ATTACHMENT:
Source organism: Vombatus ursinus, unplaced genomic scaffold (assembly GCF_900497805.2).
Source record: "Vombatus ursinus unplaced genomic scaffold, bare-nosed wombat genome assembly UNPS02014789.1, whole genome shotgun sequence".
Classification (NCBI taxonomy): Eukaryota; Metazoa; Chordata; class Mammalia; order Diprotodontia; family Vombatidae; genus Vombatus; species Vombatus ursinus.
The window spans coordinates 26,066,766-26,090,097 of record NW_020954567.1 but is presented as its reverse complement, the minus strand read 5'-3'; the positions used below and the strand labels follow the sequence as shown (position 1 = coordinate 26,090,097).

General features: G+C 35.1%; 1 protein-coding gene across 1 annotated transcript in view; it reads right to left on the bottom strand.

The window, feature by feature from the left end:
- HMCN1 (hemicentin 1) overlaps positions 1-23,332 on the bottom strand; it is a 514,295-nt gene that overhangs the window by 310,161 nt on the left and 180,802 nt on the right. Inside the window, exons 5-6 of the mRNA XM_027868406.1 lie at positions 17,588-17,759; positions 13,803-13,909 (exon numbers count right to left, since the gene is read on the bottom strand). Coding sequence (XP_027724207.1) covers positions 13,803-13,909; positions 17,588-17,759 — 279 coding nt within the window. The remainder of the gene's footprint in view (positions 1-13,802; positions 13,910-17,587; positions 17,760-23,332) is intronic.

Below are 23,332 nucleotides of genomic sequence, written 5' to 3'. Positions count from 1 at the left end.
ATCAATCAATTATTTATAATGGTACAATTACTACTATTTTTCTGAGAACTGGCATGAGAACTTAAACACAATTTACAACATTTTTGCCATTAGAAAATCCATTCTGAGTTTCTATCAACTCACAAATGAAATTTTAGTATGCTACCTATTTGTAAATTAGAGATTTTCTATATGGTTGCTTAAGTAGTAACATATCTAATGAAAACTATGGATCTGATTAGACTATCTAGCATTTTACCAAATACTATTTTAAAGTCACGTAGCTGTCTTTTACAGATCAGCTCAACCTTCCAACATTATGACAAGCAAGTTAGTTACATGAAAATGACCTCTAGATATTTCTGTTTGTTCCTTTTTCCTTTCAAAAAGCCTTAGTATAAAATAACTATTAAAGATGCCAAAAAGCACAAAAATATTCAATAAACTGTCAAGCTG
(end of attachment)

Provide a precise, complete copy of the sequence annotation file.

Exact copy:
Source organism: Vombatus ursinus, unplaced genomic scaffold (assembly GCF_900497805.2).
Source record: "Vombatus ursinus unplaced genomic scaffold, bare-nosed wombat genome assembly UNPS02014789.1, whole genome shotgun sequence".
Classification (NCBI taxonomy): Eukaryota; Metazoa; Chordata; class Mammalia; order Diprotodontia; family Vombatidae; genus Vombatus; species Vombatus ursinus.
The window spans coordinates 26,066,766-26,090,097 of record NW_020954567.1 but is presented as its reverse complement, the minus strand read 5'-3'; the positions used below and the strand labels follow the sequence as shown (position 1 = coordinate 26,090,097).

General features: G+C 35.1%; 1 protein-coding gene across 1 annotated transcript in view; it reads right to left on the bottom strand.

The window, feature by feature from the left end:
- HMCN1 (hemicentin 1) overlaps positions 1-23,332 on the bottom strand; it is a 514,295-nt gene that overhangs the window by 310,161 nt on the left and 180,802 nt on the right. Inside the window, exons 5-6 of the mRNA XM_027868406.1 lie at positions 17,588-17,759; positions 13,803-13,909 (exon numbers count right to left, since the gene is read on the bottom strand). Coding sequence (XP_027724207.1) covers positions 13,803-13,909; positions 17,588-17,759 — 279 coding nt within the window. The remainder of the gene's footprint in view (positions 1-13,802; positions 13,910-17,587; positions 17,760-23,332) is intronic.

Below are 23,332 nucleotides of genomic sequence, written 5' to 3'. Positions count from 1 at the left end.
ATCAATCAATTATTTATAATGGTACAATTACTACTATTTTTCTGAGAACTGGCATGAGAACTTAAACACAATTTACAACATTTTTGCCATTAGAAAATCCATTCTGAGTTTCTATCAACTCACAAATGAAATTTTAGTATGCTACCTATTTGTAAATTAGAGATTTTCTATATGGTTGCTTAAGTAGTAACATATCTAATGAAAACTATGGATCTGATTAGACTATCTAGCATTTTACCAAATACTATTTTAAAGTCACGTAGCTGTCTTTTACAGATCAGCTCAACCTTCCAACATTATGACAAGCAAGTTAGTTACATGAAAATGACCTCTAGATATTTCTGTTTGTTCCTTTTTCCTTTCAAAAAGCCTTAGTATAAAATAACTATTAAAGATGCCAAAAAGCACAAAAATATTCAATAAACTGTCAAGCTG